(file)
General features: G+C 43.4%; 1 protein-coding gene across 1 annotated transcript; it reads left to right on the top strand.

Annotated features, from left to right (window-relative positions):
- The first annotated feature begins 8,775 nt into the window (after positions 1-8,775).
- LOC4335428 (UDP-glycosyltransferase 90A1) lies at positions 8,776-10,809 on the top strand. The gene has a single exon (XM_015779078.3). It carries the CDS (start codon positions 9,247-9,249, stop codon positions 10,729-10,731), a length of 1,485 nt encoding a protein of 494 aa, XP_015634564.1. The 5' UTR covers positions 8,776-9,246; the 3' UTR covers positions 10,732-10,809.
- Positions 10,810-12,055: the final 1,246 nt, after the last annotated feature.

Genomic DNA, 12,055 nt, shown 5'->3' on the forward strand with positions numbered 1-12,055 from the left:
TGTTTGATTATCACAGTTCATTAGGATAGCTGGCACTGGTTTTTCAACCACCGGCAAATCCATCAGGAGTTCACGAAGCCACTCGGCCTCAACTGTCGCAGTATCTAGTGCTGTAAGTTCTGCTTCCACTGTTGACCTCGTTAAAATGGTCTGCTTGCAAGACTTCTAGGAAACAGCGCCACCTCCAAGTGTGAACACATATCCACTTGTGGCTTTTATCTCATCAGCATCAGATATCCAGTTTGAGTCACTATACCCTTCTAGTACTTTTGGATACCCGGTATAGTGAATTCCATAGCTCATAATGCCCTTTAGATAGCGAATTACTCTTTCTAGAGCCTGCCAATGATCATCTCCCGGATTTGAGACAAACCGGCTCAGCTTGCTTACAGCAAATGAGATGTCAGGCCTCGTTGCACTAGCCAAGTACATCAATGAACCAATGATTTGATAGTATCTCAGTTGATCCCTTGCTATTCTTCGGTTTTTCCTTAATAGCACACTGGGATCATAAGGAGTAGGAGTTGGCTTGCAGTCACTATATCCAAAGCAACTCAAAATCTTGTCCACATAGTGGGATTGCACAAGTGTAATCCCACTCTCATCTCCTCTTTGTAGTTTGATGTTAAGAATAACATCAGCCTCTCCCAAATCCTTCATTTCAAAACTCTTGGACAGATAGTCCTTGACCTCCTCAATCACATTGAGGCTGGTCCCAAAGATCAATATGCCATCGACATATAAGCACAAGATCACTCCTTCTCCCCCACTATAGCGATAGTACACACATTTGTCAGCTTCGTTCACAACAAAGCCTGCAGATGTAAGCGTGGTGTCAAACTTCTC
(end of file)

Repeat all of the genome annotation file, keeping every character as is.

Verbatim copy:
General features: G+C 43.4%; 1 protein-coding gene across 1 annotated transcript; it reads left to right on the top strand.

Annotated features, from left to right (window-relative positions):
- The first annotated feature begins 8,775 nt into the window (after positions 1-8,775).
- LOC4335428 (UDP-glycosyltransferase 90A1) lies at positions 8,776-10,809 on the top strand. The gene has a single exon (XM_015779078.3). It carries the CDS (start codon positions 9,247-9,249, stop codon positions 10,729-10,731), a length of 1,485 nt encoding a protein of 494 aa, XP_015634564.1. The 5' UTR covers positions 8,776-9,246; the 3' UTR covers positions 10,732-10,809.
- Positions 10,810-12,055: the final 1,246 nt, after the last annotated feature.

Genomic DNA, 12,055 nt, shown 5'->3' on the forward strand with positions numbered 1-12,055 from the left:
TGTTTGATTATCACAGTTCATTAGGATAGCTGGCACTGGTTTTTCAACCACCGGCAAATCCATCAGGAGTTCACGAAGCCACTCGGCCTCAACTGTCGCAGTATCTAGTGCTGTAAGTTCTGCTTCCACTGTTGACCTCGTTAAAATGGTCTGCTTGCAAGACTTCTAGGAAACAGCGCCACCTCCAAGTGTGAACACATATCCACTTGTGGCTTTTATCTCATCAGCATCAGATATCCAGTTTGAGTCACTATACCCTTCTAGTACTTTTGGATACCCGGTATAGTGAATTCCATAGCTCATAATGCCCTTTAGATAGCGAATTACTCTTTCTAGAGCCTGCCAATGATCATCTCCCGGATTTGAGACAAACCGGCTCAGCTTGCTTACAGCAAATGAGATGTCAGGCCTCGTTGCACTAGCCAAGTACATCAATGAACCAATGATTTGATAGTATCTCAGTTGATCCCTTGCTATTCTTCGGTTTTTCCTTAATAGCACACTGGGATCATAAGGAGTAGGAGTTGGCTTGCAGTCACTATATCCAAAGCAACTCAAAATCTTGTCCACATAGTGGGATTGCACAAGTGTAATCCCACTCTCATCTCCTCTTTGTAGTTTGATGTTAAGAATAACATCAGCCTCTCCCAAATCCTTCATTTCAAAACTCTTGGACAGATAGTCCTTGACCTCCTCAATCACATTGAGGCTGGTCCCAAAGATCAATATGCCATCGACATATAAGCACAAGATCACTCCTTCTCCCCCACTATAGCGATAGTACACACATTTGTCAGCTTCGTTCACAACAAAGCCTGCAGATGTAAGCGTGGTGTCAAACTTCTC